Or the case of Daniel Larocque. In 2017 he was 22 years old, impecunious, and suffering from drug addiction and mental illness. He lived on disability benefits, and after paying for food and housing he had $136 per month for all other expenses. He was subject to a $700 mandatory fine after pleading guilty to seven summary conviction offences – possessing morphine, assaults, uttering threats, mischief. The sentencing judge found that the mandatory fines were unconstitutional, and refused to impose them.

Or Edward Tinker. He was 55 years old when he was sentenced after pleading guilty to uttering threats and breaching his probation. He was unable to work after a workplace injury, and suffering from heart disease and cancer. He had no savings. He was living off CPP and Worker’s Compensation – $1,200 a month, which after paying $950 in rent and $80 in medication left him with about $170 a month for all other expenses. The sentencing judge ruled that the additional mandatory fines were unconstitutional.

Or Kelly Judge. A 53 year old woman, legally blind and a recovering alcoholic suffering from depression and bipolar disorder. She pled guilty to assault and uttering threats. At the time of sentencing, she had $2000 in her savings account. She lived off of $831 in CPP disability benefits; after paying $800 per month in rent she had $31 per month and her savings to cover all other expenses.

All these people faced mandatory fines – regardless of the seriousness of their actions, their life circumstances, or whether they had the means to pay them. And if they didn’t pay the fines, they faced the threat of jail time – and being brought to court to show that they were still unable to pay the fines, and therefore should not be incarcerated. With fines outstanding none of them would be able to get a pardon or record suspension, and would be saddled with a criminal record for life.

All of them were facing additional, indefinite punishment – just because they were poor, unwell, in pain.  The response of Parliament was to force judges to kick ‘em when they’re down, for good measure. Canada’s executive current caretaker of the constitution, Jody Wilson-Raybould, sent forth her agents to the SCC defend that law.  Thus is the state of populism today that a majority Liberal Government is too afraid to stand up to it in the legislature or even in our courts.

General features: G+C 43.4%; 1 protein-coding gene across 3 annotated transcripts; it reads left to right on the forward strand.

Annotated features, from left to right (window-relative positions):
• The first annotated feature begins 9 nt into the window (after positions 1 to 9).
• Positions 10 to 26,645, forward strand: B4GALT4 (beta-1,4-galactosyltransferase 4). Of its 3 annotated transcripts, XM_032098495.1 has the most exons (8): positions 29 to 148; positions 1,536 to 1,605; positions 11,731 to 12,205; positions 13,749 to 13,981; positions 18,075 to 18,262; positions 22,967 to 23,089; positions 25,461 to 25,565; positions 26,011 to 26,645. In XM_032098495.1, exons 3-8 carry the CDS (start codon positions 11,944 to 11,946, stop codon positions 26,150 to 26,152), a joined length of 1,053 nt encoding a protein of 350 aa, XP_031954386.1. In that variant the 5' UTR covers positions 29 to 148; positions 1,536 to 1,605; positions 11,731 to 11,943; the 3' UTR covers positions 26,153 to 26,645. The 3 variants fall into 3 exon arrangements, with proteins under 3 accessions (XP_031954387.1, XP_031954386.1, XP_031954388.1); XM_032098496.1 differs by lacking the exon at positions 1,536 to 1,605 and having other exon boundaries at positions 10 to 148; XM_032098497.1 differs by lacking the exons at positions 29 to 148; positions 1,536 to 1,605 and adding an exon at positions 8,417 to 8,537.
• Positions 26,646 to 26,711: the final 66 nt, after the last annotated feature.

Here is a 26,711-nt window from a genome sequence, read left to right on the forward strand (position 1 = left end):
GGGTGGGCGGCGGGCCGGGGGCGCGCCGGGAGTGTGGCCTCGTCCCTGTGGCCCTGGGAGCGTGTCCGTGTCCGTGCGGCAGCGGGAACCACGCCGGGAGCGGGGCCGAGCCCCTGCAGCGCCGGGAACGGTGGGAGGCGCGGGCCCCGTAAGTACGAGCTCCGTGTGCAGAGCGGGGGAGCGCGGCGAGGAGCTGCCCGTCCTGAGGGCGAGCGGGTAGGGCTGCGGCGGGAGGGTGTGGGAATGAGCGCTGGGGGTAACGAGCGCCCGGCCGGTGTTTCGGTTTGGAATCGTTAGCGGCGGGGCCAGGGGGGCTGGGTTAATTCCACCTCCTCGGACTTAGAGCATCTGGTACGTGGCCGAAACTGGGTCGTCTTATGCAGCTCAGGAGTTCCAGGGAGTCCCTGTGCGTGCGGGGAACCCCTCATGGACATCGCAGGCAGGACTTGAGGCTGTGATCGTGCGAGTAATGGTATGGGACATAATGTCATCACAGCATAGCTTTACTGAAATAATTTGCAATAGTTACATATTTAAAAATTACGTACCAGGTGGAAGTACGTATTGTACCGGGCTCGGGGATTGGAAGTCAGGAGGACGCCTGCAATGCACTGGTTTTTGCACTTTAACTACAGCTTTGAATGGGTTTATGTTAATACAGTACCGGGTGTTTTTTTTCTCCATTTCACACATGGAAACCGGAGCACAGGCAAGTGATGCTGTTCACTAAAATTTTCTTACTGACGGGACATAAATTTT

We’d venture that if Cabinet Ministers had to leave the back seat of their limo to live on the street for days at a time they would crumble in short order. That the aforementioned defendants remained alive is a story of great tragedy and perseverance.  But they did make it to their sentencing hearing, at which point the trial judges finally said enough is enough.  (That the provincial Courts of Appeal are so disconnected from the criminal legal system that they could overturn those sentencing rulings is a matter for another day).  

So now the Supreme Court of Canada has confirmed it:  enough is enough. Good riddance to the ugliest law in the land.  While it may not have been as harmful as, say, our solitary confinement laws (currently being shredded by CCLA and BCCLA), it’s hard to think of a federal law so mean spirited as that sodding law.  The provincial panhandling ordinances still operating with a vengeance across Canada do maintain the crown for the Charles Dickens Barbarity Prize.

Many thanks to our counsel in the case – Christopher D. Bredt, Pierre N. Gemson and Alannah M. Fotheringham of Borden Ladner Gervais LLP.


Read the full decision here.

For a webcast of the hearings, click here.

For CCLA’s intervenor factum in the case, click here.

New Act Protects Ontarians from Release of Unproven Allegations

Abby Deshman
Director of Criminal Justice Program





Across the country, Canadians who have never been found guilty of a crime are unable to get jobs, access higher education, or volunteer because of their police records. Some of them experienced a mental health crisis and received assistance from the police. Others have had their names noted in the course of a police investigation without ever being interviewed or charged. Still, others have been charged, but through the legal process have been found not guilty or had all the charges withdrawn. Years later, however, notations were still showing up on their police record checks, creating enormous, and in many cases insurmountable, barriers to housing, work, volunteering and education.

As of November 1st, provincial legislation in Ontario addresses this issue, making the province a little bit fairer – and safer as well.

Ontario’s Police Record Check Reform Act came into effect last month, standardizing most police record checks in Ontario, including by regulating the type of information that police services release on these checks. The result of years of collaboration between policing leadership, the non-profit sector, and civil liberties, justice, and mental health organizations, it has broad support, including a unanimous vote of approval from all parties upon third reading in the Ontario legislature.